The 5 Most Infamous Hackers of All Time

The 5 Most Infamous Hackers of All Time

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Hackers mostly exist outside the public consciousness – they just do their thing and hide. Once in a while, something big enough happens that everyone notices. Sometimes it’s good, sometimes it’s bad. Let’s take a look at five infamous pirates.


Although not a single person, “Anonymous” might be the most notorious hacker group in the world. You’ve probably seen the Guy Fawkes mask worn by some community members, inspired by the movie. V for Vendetta.

Anonymous started out in 2003 in 4chan, and it’s attacked many high-profile targets since. Some of them include Amazon, Church of Scientology, PayPal, and several governments around the world. Dozens of people have been arrested for their involvement in the group.

Best known for: In 2011, Anonymous blocked PlayStation Network for an entire month in retaliation for Sony trying to stop PlayStation 3 hacks. Over 100 million Sony accounts were compromised in the process.

Kevin Mitnick

Kevin Mitnick is an American hacker who got his start as a teenager. At age 16, he broke into the Digital Equipment Corporation (DEC) computer network and copied the company’s software. He was later convicted of the crime at the age of 25.

While a fugitive for two and a half years, Mitnick hacked into dozens of computer networks. One of his favorite tactics was cloning cell phones to hide his location and then copying highly protected proprietary software from carriers and IT companies.

Best known for: Maybe not the biggest hack, but one of Mitnick’s hacks inspired a movie. The 1983 film War Games was inspired by his NORAD hack in 1982. He was only 17 years old.

Edward Snowden

Technically speaking, Edward Snowden is not a “hacker”. He used his privileges as an NSA system administrator to leak 20,000 highly classified documents that exposed numerous global surveillance programs.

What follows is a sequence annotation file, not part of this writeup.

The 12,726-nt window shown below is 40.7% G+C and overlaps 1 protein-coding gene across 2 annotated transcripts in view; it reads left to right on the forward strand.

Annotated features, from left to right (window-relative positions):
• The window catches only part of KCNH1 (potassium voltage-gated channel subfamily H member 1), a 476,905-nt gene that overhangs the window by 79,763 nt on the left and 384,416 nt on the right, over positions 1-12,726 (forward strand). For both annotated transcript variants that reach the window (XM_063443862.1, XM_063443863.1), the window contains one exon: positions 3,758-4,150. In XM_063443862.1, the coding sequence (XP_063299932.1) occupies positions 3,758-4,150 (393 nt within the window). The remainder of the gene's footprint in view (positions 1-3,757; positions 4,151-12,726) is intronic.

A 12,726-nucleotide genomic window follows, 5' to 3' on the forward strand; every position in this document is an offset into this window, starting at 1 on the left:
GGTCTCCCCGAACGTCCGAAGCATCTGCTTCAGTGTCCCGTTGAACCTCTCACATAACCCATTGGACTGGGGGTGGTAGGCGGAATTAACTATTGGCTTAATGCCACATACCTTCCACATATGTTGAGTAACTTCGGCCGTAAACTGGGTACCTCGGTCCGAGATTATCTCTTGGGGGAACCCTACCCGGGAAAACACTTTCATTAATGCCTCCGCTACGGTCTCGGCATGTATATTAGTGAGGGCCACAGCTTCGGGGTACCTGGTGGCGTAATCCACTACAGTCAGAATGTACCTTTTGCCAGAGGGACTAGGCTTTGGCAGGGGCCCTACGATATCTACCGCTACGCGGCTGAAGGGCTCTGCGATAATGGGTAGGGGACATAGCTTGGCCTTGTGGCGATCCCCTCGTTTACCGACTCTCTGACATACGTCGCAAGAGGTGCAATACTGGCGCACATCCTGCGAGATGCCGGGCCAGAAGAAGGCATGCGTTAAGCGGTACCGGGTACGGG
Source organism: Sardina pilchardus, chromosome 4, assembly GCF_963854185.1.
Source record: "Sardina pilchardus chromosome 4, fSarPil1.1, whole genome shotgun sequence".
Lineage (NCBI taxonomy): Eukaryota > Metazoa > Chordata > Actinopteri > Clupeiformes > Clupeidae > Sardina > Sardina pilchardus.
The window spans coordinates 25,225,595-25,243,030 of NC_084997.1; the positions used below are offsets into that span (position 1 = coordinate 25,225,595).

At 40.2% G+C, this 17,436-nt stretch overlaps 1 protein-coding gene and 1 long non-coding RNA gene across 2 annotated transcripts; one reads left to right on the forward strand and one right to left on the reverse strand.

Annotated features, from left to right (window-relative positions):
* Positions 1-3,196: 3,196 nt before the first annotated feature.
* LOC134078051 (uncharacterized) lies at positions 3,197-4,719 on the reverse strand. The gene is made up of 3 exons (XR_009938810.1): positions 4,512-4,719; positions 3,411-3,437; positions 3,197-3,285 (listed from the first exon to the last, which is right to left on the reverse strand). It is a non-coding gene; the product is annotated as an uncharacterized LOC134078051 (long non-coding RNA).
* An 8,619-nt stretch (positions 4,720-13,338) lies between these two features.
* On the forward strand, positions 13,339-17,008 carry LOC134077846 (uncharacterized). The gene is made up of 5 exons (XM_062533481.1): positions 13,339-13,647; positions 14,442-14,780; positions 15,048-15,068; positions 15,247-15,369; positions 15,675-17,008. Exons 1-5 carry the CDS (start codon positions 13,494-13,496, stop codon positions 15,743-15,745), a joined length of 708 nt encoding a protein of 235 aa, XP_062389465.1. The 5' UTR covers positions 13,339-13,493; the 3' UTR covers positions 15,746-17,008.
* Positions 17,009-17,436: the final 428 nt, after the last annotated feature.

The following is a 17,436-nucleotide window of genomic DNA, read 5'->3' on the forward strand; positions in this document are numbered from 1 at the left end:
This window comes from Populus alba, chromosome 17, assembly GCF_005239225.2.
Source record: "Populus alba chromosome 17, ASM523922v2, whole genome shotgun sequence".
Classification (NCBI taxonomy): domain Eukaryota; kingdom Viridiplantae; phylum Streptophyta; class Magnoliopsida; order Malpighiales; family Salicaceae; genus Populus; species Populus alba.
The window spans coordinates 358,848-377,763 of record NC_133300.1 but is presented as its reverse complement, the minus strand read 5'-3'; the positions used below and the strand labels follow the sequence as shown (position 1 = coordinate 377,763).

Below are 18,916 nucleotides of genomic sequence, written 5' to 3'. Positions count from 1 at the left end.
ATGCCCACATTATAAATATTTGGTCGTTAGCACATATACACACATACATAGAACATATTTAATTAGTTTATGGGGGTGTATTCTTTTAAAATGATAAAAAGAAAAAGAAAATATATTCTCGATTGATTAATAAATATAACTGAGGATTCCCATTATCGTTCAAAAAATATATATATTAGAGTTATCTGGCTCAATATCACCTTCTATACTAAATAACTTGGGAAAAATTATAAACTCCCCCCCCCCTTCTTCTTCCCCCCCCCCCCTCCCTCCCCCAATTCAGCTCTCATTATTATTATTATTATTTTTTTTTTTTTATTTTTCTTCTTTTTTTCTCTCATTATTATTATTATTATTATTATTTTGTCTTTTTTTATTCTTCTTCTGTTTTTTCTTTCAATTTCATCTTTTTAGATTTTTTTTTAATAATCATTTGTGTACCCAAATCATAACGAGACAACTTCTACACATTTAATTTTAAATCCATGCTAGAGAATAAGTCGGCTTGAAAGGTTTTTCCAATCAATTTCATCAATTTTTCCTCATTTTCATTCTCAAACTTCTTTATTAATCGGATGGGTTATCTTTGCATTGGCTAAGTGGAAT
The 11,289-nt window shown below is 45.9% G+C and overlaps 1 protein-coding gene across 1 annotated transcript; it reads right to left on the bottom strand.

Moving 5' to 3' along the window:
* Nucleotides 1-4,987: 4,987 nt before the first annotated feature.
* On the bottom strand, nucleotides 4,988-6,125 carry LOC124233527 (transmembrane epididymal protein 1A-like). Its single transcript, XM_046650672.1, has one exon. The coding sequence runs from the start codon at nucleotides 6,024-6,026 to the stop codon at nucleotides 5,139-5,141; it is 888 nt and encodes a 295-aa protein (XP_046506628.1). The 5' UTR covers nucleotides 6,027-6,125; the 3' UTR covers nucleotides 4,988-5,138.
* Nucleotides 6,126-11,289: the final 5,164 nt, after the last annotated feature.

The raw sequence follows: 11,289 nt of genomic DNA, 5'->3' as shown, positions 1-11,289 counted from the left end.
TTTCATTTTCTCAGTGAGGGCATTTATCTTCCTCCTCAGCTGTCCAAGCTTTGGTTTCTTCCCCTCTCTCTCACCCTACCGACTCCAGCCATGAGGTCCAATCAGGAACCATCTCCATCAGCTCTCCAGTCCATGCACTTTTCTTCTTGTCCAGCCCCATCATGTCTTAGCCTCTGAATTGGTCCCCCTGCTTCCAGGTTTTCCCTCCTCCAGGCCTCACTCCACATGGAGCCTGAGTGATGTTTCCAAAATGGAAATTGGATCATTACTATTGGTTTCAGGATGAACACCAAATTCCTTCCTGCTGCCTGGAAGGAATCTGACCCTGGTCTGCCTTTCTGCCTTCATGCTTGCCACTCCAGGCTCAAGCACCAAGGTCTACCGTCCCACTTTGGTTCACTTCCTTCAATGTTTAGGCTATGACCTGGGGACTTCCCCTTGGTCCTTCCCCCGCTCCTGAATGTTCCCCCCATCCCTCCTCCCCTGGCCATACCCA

Snowden was able to access these documents without a trace. The NSA was not monitoring the system for leaks, and Snowden took advantage of this lax security. He simply put the files on a USB drive and took them with him.

Best known for: Snowden’s leak of NSA documents had a lasting impact on public opinion regarding government surveillance. Many people had no idea of ​​the NSA’s nationwide internet surveillance before Snowden’s massive leak (despite the existence of things like Room 641A previously reported.)

Julian Assange

Julian Assange started hacking at the age of 16 under the name “Mendax”. In those early days, he was able to access the major networks of NASA, Lockheed Martin, and the Pentagon.

However, Assange is best known for creating WikiLeaks in 2006. WikiLeaks was a platform for publishing anonymous classified documents (not this anonymous sources). One of the most prominent sources was Chelsea Manning, a US Army intelligence analyst.

Best known for: WikiLeaks claimed in 2015 that it had released 10 million documents since its debut in 2006. Many of these documents revealed major human rights abuses to American and international audiences.

Adrian Lamo

Adrian Lamo was a hacker known as the “Homeless Hacker”. He earned the nickname by hacking into businesses from his laptop in cafes, libraries, and other remote locations.

Some of the prominent companies he has hacked include Google, Microsoft, The New York Times, and Yahoo. When he hacked into the NYT in 2002, he added himself to the network’s list of expert sources and used the LexisNexis account to conduct research on high-profile topics.

Best known for: Lamo was eventually arrested and worked with the US government as a threat analyst. He is perhaps best known for using Chelsea Manning as a source for WikiLeaks documents.

Hackers aren’t inherently bad or good; it depends on the intentions of the person (or group) doing the hacking. Edward Snowden, for example, is highly controversial and has been called both a hero for pulling back the curtain on the NSA and a traitor for revealing the same information. Wherever there are highly secure systems, there will be hackers trying to break into them.

RELATED: Why “hackers” and “hacks” aren’t always bad

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